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Govt for ULFA talks
Correspondent SHILLONG, JUN 4:
Published on 5 Jun. 2010 12:27 AM IST
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The Centre is working out modalities to initiate peace talks with the banned ULFA, while peace parleys with the anti-talk faction of the outlawed National Democratic Front of Bodoland (NDFB) is a far cry.
“Talks have been initiated, consultations are on and in the coming weeks we will work out the modalities for talks with them (ULFA),” Home Secretary GK Pillai said adding, that New Delhi now was waiting for a response from ULFA. The banned ULFA general council had already met in the Guwahati Central Jail to discuss the issue of opening talks with the government. “I understand the ULFA’s governing council has met inside the jail,” Pillai told journalists. He did not say when the meeting took place. The home secretary is on a three-day visit to the Meghalaya capital to review the security situation in the northeast besides issues relating to border disputes between regional states.
“The Assam Chief Minister is taking the talks forward and we have left it completely to his discretion to process the talks forward and the centre is backing the Assam initiative,” Pillai said.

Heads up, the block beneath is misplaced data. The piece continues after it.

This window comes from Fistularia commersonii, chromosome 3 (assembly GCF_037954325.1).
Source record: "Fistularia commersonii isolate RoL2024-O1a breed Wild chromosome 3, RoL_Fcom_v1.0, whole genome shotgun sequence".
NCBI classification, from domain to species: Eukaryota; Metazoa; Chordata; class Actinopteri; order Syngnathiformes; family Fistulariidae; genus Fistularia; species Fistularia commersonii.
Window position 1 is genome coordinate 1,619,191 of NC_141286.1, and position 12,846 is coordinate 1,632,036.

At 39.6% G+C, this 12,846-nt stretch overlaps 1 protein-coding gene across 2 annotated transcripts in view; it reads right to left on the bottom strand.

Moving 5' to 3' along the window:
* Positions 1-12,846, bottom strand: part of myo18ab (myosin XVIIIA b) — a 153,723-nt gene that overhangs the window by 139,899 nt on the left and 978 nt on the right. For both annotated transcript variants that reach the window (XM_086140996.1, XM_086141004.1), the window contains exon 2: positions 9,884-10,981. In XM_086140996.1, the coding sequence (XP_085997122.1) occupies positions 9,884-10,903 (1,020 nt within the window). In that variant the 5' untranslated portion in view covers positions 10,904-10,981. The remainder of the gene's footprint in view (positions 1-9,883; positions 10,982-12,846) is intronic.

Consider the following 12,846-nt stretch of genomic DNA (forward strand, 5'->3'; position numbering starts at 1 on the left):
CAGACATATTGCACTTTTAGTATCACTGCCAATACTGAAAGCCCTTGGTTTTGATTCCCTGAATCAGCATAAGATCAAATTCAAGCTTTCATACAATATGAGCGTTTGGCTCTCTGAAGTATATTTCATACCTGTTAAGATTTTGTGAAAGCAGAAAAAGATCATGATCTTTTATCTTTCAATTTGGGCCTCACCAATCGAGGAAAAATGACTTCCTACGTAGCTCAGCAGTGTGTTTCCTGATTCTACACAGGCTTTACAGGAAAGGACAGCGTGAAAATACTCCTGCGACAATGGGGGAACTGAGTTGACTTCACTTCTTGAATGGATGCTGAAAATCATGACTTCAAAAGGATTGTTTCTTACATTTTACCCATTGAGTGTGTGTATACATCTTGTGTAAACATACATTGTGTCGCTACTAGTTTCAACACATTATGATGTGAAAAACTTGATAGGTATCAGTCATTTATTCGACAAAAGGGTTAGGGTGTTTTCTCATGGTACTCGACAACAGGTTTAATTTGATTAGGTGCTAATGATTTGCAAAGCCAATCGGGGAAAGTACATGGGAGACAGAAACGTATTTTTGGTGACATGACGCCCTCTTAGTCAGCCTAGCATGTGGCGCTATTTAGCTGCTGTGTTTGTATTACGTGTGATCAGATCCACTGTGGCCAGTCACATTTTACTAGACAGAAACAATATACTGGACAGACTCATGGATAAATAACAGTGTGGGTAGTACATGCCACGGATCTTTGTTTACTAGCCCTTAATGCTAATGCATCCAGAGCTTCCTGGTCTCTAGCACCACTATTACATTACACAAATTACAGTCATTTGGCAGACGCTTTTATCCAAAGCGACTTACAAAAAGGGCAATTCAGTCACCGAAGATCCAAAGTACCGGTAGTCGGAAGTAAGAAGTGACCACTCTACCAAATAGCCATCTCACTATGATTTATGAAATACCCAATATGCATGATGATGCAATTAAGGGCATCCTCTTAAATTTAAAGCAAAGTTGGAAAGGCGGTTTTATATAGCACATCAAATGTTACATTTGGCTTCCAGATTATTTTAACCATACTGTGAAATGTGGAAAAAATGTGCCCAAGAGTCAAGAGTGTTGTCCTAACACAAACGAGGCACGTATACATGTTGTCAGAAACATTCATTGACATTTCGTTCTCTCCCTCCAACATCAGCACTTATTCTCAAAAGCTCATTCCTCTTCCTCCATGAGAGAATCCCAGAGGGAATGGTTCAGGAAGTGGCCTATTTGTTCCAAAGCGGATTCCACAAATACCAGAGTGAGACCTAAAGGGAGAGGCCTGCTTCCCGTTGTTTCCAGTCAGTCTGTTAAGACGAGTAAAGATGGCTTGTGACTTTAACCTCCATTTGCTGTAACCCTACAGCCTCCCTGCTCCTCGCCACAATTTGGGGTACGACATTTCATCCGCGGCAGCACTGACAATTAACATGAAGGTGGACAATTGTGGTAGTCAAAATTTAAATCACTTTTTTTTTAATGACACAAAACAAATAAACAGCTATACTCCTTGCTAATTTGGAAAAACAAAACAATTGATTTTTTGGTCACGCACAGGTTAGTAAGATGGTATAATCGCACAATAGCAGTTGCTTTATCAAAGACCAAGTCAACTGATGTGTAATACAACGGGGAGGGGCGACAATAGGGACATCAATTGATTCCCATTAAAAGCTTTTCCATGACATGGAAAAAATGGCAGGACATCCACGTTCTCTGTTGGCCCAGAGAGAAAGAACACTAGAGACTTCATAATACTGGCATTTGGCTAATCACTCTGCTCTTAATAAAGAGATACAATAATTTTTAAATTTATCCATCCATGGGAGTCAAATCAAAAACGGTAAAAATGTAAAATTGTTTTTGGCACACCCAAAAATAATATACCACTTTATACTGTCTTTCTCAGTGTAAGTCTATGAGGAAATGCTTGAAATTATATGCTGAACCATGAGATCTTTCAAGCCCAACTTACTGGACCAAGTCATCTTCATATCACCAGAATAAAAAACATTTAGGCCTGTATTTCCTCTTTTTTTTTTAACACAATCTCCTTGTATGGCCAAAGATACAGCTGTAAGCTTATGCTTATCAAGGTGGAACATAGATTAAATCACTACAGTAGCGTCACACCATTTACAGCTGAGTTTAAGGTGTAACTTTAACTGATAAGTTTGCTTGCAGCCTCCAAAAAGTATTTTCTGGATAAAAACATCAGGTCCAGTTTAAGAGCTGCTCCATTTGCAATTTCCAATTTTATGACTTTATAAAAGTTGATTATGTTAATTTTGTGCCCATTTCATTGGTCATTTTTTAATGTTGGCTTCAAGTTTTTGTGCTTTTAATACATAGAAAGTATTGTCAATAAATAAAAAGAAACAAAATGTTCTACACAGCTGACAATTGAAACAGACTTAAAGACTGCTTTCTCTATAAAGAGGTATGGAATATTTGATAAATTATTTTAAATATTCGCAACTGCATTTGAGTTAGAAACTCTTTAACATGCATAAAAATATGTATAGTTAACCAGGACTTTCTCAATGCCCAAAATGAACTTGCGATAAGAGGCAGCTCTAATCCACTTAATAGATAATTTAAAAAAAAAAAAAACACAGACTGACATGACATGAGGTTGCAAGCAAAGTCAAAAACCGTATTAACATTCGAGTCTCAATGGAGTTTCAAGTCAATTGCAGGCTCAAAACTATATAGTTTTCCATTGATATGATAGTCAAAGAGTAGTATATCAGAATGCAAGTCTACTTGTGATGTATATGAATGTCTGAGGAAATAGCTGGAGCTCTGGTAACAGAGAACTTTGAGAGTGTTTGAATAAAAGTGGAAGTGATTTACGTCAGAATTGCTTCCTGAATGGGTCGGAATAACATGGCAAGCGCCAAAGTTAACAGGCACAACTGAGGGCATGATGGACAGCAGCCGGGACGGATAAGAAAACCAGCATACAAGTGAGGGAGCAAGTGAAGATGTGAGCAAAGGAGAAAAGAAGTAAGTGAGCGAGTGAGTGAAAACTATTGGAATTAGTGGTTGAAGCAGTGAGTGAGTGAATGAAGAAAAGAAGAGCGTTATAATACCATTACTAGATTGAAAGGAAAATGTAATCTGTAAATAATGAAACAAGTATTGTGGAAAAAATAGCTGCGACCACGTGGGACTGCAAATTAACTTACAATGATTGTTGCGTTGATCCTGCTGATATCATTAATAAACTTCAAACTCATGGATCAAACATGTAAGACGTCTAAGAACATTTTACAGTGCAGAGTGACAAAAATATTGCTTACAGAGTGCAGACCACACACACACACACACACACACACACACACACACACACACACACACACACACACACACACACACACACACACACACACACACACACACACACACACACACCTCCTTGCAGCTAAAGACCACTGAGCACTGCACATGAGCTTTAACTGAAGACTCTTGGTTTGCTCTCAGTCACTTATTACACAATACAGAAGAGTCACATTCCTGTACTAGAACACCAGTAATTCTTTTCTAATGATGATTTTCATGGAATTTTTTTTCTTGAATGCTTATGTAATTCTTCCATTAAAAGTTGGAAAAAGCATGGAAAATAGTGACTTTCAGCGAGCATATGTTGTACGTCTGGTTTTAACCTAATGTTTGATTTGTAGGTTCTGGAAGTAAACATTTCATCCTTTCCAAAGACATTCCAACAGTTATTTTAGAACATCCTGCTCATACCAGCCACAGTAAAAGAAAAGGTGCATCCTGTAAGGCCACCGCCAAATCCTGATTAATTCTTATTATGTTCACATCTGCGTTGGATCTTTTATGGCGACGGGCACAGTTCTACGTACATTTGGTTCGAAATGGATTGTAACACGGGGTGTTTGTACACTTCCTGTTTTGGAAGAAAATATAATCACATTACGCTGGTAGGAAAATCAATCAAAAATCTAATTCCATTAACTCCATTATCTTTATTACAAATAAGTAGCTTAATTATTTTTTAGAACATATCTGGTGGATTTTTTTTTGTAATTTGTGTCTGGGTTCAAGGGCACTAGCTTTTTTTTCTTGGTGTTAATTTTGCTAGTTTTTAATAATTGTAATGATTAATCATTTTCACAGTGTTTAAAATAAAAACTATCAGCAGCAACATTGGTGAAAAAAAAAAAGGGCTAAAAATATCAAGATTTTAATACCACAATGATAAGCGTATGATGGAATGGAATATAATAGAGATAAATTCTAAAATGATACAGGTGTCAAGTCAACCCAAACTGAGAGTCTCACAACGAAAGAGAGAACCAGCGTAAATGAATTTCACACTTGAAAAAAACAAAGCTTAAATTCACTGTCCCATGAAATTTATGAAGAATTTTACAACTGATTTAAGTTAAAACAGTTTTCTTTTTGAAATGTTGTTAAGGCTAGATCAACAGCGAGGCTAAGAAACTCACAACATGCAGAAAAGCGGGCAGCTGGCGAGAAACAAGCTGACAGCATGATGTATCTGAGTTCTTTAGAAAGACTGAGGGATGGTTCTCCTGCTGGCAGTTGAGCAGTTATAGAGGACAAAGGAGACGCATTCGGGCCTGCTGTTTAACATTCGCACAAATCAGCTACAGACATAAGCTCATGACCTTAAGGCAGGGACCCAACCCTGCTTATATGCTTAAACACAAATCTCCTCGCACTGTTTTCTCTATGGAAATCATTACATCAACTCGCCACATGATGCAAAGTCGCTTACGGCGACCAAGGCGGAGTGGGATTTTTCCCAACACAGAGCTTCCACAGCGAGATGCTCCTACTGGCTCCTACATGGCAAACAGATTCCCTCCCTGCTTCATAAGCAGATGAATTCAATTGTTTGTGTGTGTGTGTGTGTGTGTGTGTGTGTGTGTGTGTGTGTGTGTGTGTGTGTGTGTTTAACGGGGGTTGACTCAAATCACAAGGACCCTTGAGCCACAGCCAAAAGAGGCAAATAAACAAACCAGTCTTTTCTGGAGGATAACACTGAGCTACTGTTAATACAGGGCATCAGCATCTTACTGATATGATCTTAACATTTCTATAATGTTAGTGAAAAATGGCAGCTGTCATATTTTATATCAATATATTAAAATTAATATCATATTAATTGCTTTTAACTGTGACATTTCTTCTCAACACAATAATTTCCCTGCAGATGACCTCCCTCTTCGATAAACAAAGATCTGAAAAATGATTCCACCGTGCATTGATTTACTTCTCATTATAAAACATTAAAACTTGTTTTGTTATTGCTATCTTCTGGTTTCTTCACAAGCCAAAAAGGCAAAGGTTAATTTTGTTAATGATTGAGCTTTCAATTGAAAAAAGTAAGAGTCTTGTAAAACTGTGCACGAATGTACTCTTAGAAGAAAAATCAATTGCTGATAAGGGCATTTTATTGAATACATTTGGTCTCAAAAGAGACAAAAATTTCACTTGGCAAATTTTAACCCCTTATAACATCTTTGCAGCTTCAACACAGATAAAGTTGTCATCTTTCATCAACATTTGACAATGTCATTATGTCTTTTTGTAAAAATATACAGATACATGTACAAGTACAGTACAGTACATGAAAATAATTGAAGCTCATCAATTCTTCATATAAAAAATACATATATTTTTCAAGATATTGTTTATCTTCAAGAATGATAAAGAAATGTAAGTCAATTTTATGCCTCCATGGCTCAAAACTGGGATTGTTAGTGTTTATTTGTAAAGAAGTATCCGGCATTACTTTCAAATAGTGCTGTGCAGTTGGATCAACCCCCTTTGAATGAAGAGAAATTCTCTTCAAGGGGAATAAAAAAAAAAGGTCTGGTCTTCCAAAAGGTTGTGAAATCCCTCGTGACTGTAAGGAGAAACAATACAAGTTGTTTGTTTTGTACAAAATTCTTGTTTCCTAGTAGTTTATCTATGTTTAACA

The only top ULFA leader who remains elusive is self-styled commander-in-chief Paresh Baruah.
“I appeal to all ULFA leaders still outside to listen to the voices of the people of Assam and come and join the peace process. Violence cannot resolve any issues,” Pillai said.
On the NDFB however, Pillai, said that at the moment there can be no discussions with the anti-talk faction of the NDFB, but talks discussions would beheld those who want work under the ambit of the Indian Constitution.
“Ranjan Daimary is facing charges of terrorism and the rule of the law would prevail and therefore there can be no dialogue with the Ranjan Daimary group,” the Union Home Secretary said.
Daimary was handed over by Bangladesh to Indian authorities May 1 and is now in the custody of Assam Police.
Meanwhile, the Assam chief minister Friday said channels of communication between the ULFA and the government had been established.
“We are in touch with them (ULFA leaders) and things are progressing well,” he said.

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